Once the transmitter goes high or low, so does the receiver's data line, so to send data packets all you have to know is the distance between the pulses, and where the data packet starts. When the RX line goes high, the Arduino's interrupt is triggered, and it starts reading data. It waits 0.5 ms, checks if it's high or low, waits again, and so on; high = 1, low =0, like before. The bytes are sent in descending order, so each bit carries half the value of the previous one. If it reads a start code, it will continue reading data; otherwise, it quits. After it has stored all the new data, it quits the interrupt and spends the next 10ms updating and running the servo and motors until the next packet arrives.
You can see in the code that every time the Arduino successfully recognizes the start code, it blinks the LED that comes pre-installed on pin 13. This makes it easy to see it your radio is transmitting properly -- the white light should be flickering on pretty much continuously.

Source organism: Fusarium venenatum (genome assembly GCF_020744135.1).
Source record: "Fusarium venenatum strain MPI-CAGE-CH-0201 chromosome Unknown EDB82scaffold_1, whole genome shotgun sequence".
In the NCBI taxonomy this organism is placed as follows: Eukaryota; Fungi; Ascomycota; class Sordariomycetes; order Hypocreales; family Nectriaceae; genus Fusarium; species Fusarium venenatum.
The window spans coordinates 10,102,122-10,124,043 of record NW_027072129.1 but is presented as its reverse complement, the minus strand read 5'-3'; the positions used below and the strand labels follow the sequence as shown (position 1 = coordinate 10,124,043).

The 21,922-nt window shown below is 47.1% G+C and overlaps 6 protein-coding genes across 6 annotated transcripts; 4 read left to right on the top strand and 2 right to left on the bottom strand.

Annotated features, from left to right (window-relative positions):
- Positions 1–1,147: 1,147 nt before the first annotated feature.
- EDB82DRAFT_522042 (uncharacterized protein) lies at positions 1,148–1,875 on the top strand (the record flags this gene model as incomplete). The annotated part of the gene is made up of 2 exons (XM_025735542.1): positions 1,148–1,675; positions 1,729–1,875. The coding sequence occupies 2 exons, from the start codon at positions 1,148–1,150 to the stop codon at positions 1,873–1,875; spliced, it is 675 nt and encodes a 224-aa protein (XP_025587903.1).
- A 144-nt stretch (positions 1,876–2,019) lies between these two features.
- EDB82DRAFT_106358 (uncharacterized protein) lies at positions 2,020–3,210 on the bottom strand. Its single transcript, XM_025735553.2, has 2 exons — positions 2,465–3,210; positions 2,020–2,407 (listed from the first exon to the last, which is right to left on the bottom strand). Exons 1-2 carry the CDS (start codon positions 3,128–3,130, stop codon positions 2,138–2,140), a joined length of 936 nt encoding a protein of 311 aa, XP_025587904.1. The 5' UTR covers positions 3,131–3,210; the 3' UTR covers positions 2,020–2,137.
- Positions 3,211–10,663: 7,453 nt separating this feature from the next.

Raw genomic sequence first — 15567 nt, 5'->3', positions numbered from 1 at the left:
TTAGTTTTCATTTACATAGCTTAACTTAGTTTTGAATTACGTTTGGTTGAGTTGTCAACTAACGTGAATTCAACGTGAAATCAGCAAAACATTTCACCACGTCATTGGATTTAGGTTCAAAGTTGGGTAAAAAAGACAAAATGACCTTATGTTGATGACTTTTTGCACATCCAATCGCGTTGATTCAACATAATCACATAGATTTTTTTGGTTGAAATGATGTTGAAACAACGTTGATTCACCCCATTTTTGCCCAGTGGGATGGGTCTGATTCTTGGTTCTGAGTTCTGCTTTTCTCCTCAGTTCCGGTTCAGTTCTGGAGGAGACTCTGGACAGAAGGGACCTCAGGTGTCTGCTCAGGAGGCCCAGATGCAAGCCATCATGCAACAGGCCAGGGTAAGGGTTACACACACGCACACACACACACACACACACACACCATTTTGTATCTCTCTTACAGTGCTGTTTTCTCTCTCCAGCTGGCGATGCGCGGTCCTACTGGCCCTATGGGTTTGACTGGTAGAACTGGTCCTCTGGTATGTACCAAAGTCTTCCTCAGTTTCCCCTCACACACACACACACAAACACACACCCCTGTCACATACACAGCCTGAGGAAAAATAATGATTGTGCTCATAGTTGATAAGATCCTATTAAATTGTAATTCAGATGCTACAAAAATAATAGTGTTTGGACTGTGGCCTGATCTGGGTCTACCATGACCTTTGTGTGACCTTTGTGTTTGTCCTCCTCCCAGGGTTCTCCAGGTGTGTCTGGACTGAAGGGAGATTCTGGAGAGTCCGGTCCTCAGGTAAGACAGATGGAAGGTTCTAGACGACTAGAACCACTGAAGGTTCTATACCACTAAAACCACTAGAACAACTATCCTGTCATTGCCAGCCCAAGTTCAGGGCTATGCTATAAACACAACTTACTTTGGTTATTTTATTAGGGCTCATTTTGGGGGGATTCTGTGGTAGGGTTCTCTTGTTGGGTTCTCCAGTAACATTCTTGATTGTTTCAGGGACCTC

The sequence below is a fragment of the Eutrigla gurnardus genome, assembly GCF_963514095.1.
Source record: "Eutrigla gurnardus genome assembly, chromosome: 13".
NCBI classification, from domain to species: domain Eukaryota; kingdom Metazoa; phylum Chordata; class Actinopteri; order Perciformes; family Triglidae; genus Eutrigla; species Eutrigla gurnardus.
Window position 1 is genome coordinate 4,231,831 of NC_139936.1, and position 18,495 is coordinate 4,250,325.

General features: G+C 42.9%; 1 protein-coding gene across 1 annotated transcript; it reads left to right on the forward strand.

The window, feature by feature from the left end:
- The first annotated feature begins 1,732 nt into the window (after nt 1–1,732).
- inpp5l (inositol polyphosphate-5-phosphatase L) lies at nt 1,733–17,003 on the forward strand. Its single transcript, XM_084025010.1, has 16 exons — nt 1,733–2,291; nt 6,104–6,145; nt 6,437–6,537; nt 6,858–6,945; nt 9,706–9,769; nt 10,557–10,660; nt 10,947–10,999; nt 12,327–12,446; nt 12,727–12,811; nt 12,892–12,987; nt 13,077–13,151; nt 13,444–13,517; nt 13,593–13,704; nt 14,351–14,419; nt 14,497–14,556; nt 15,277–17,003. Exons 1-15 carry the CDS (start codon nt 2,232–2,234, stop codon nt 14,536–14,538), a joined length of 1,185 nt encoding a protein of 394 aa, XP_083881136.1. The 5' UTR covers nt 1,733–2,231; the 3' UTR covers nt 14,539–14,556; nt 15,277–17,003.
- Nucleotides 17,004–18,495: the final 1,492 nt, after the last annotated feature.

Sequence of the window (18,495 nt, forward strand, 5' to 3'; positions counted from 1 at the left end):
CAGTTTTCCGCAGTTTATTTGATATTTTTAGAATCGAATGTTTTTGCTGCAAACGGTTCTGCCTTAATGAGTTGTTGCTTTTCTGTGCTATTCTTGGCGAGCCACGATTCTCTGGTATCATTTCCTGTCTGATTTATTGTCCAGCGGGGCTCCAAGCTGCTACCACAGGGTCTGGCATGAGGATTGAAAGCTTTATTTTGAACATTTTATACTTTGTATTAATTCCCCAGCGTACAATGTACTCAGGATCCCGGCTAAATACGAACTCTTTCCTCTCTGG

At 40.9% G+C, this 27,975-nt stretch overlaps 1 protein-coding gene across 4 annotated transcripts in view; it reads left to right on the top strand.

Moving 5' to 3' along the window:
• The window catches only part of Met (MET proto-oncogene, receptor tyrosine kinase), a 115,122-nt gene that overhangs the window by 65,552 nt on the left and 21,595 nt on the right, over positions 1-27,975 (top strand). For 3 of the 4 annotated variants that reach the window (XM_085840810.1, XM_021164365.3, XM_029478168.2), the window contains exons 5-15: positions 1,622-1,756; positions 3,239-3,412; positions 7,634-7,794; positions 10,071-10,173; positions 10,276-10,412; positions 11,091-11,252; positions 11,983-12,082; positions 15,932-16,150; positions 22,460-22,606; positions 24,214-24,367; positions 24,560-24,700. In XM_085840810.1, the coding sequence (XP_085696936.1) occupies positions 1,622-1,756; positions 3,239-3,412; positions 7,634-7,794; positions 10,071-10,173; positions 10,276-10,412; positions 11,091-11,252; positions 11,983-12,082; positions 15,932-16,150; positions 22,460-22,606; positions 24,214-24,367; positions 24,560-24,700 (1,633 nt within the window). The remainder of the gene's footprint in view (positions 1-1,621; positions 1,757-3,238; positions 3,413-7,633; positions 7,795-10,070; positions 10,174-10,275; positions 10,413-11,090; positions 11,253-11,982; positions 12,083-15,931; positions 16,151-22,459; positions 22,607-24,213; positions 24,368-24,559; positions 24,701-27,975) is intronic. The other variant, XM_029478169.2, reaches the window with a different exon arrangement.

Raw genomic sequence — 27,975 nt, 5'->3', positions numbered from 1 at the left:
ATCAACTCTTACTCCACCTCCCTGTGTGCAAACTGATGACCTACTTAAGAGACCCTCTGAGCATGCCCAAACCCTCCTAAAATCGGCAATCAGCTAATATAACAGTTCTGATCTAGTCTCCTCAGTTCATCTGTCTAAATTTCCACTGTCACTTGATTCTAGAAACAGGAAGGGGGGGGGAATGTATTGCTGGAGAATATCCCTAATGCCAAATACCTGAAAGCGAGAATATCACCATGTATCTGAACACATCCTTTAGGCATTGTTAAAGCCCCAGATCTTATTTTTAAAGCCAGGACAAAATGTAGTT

The Arduino scales the motor values to be higher the further the potentiometer is from 128, with a maximum amplitude at 0 and 255 (raw values). The direction (reverse / forward) is determined by the two digital inputs that go into the H-bridges ( the motor driver circuits -- I used the design from Mark Tilden's site
). Pull one side high, it goes reverse, and the other side makes it go forward. That might sound mysterious, but look at the schematic with all the transistors laid out nicely and it'll make sense. The H-bridges I built can be seen in the picture.
Anyway, the motors draw a relatively large amount of current, so you can't power them directly from the 7805 -- they draw from the 7.4V battery through transistors. The servo and radio, however, do run off the voltage regulator. You can see all of the receiver parts connected together above. It is a bit of a mess, in the name of reducing weight.